The Morning Rush: the daily battle of getting ready for school

Rita’s son Aman is five years old. Almost every morning mother and son have a battle getting ready for school. They need to leave the house by 7 am.

From the moment he wakes up at 6 o’clock, Aman is expected to brush his teeth, bathe, comb his hair, get dressed, eat breakfast and fill fresh water in his water bottle. Most mornings, while halfway to getting dressed, he begins to play. At this point Rita feels maybe she is rushing Aman and expecting too much from him. How does she deal with it?

This is a very common occurrence since it is the first step in the socialisation process of the child. It is a child’s first encounter with the concept of ‘limits’ and he or she explores it in many ways.

Therefore we see many young children ruffle their hair just when their mothers have combed them neatly. Or they run around the room showing an unwillingness to wear their clothes and bargain for gifts in the event of obeying their parents.

Many a parent has had little choice but to agree with the child in such situations.

The Morning Rush

The Morning Rush [Illustration by Shiju George]

Dr (Col.) DS Goel, psychiatrist, cites some great tips to help you see through the morning routine peacefully!

  • It would be a good idea if you could probably pay more attention to your child’s routine in the morning.
  • If the school your child attends has no uniform, involve her in picking out clothes the night before. That would save a lot of time in the morning.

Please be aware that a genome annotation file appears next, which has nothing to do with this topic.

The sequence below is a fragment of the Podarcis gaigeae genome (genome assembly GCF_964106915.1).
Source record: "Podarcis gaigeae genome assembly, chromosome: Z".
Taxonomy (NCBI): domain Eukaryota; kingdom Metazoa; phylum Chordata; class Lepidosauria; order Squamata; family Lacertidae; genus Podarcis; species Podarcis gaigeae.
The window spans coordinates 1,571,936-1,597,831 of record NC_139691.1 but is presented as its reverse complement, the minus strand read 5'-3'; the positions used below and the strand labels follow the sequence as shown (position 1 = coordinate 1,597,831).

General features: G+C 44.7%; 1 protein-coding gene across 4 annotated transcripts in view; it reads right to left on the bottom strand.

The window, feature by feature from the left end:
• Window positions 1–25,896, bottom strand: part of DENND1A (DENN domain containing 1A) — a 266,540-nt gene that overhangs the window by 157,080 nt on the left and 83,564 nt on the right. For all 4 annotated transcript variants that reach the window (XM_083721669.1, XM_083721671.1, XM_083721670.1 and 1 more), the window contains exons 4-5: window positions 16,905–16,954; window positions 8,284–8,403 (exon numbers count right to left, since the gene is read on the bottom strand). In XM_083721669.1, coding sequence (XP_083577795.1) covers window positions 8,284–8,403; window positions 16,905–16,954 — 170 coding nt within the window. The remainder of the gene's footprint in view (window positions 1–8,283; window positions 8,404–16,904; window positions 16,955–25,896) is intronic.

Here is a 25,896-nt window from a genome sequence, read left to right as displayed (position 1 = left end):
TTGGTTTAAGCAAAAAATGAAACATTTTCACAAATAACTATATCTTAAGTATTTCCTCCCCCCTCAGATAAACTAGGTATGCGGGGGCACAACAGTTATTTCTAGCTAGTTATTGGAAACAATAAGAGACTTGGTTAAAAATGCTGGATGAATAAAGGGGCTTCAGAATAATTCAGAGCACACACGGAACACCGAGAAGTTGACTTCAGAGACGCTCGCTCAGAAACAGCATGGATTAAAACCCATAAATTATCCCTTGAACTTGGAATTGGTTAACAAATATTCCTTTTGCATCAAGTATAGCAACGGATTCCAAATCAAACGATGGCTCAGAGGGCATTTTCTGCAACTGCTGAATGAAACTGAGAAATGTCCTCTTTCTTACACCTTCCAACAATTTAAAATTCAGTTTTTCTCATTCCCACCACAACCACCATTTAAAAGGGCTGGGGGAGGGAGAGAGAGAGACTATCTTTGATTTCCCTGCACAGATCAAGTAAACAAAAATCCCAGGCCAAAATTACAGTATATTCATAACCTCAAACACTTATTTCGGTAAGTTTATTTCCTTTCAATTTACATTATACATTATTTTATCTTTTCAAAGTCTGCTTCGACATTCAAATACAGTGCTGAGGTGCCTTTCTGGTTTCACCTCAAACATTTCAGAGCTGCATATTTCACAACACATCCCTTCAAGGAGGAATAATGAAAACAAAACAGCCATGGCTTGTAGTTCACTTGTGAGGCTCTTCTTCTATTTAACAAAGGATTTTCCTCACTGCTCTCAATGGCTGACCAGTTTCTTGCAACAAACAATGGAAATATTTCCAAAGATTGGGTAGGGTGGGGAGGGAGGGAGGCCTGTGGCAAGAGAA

• Try waking up a little earlier in the morning. You will have time to assist in your child’s morning routine of bathing, getting dressed as well as getting out of the door and into the school bus! Try not to do anything else while helping the little one – that’s why you need the extra time.
  • Going to bed on time would help your child wake up more easily in the mornings and without too much fuss.A five-year-old is able to do most of the things that Aman does, on his or her own. It’s just a matter of establishing a routine which the child will get used to.Although it may sound difficult and time-consuming, it is probably the best way to set your child on the road to independence. When you see her make the effort to attend to every chore his or her own, you will notice a change in the child’s attitude – showing less dependence and more confidence.

    As your child accomplishes one task after another, a generous amount of praise and encouragement would be in order.

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